Kirk Bloodsworth walked out of a Jessup prison on June 28, 1993, as the first person in the country to serve time on death row and be exonerated by DNA. The case has lasting impact. Time has healed many things, but the memory of his ordeal remains vivid. “It feels
Today, Governor Larry Hogan signed into law a bill championed by Senator Bobby Zirkin to ensure that innocent people who previously pled guilty are able to prove their innocence in court. The Mid-Atlantic Innocence Project (MAIP) worked with the University of Baltimore Innocence Project Clinic (UBIPC) and the Innocence Project
Over the past few years, I’ve watched too many judges ignore the law and have seen too many cases where prosecutors ignore or seemingly take advantage of our efforts to collaborate.
We know that innocent people plead guilty to crimes they did not commit. Nationally, 10 percent of those whose innocence was proven by DNA testing pled guilty; in Maryland, 40 percent of those who were cleared based on DNA evidence pled guilty. Over the past three years, this fact hasn’t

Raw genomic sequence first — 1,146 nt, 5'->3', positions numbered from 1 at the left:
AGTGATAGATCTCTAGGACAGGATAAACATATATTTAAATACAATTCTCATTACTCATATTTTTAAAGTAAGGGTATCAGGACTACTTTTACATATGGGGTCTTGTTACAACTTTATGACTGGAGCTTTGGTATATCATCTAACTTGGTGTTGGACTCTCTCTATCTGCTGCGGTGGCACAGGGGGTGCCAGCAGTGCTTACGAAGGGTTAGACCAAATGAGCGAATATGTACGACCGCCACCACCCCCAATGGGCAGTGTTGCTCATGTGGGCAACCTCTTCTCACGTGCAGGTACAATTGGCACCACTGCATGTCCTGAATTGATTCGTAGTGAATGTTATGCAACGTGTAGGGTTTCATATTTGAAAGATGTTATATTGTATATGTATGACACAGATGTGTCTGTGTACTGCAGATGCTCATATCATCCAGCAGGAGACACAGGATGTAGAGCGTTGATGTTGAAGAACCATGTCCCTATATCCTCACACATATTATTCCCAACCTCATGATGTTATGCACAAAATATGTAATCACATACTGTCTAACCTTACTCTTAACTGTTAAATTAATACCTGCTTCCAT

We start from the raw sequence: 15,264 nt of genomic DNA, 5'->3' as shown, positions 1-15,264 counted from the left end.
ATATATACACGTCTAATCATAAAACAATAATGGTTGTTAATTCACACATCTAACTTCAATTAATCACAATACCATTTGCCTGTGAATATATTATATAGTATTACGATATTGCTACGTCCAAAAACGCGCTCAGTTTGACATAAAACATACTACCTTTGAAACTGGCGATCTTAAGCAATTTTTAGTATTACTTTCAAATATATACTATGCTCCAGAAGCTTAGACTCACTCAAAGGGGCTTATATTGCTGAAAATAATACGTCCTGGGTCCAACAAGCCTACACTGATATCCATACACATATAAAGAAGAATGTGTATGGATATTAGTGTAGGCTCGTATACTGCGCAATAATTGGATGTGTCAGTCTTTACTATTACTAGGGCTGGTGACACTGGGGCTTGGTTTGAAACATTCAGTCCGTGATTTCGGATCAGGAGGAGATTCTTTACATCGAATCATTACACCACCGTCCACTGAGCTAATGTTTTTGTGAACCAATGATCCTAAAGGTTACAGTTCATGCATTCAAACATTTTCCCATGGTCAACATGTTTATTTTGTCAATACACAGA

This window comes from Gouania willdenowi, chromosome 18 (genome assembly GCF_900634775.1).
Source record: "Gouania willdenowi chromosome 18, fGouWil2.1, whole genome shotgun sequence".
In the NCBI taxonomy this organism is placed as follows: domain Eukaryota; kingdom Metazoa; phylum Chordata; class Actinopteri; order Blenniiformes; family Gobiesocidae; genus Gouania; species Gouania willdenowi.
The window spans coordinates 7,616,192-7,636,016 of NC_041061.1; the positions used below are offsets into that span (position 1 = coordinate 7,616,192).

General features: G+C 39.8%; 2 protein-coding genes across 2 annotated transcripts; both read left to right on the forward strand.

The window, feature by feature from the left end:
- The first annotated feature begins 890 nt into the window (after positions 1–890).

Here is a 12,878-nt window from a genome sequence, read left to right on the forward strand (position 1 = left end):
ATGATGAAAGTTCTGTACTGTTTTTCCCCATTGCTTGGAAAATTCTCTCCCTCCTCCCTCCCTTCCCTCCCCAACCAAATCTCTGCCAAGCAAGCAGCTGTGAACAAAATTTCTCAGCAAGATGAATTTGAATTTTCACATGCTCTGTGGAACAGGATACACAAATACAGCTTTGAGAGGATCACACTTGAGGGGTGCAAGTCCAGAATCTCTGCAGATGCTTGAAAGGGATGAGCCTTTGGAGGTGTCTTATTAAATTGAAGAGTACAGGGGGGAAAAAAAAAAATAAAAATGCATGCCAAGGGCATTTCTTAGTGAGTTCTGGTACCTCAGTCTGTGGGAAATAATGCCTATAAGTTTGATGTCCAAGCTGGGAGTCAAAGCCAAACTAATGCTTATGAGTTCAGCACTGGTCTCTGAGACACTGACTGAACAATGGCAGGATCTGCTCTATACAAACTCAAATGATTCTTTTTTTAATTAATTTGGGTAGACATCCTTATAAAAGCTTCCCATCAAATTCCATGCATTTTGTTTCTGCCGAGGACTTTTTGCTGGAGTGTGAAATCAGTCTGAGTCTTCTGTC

A one-letter change in Virginia’s writ of actual innocence law five years ago that was dismissed by some as inconsequential may have made a big change in the life of a Chesapeake man exonerated last week of a 1977 rape. Pushed by MAIP Executive Director, Shawn Armbrust, and backed by
A bill that would allow people wrongfully convicted by faulty forensic science to challenge their convictions in court was carried over until next year by a subcommittee of the Virginia House of Delegates on Monday. What does this mean? No further action will be taken on this legislation until
SB 777, which provides that a person who was convicted of certain offenses, upon a plea of not guilty or an Alford plea, or who was adjudicated delinquent upon a plea of not guilty or an Alford plea, by a circuit court of an offense that would be such offense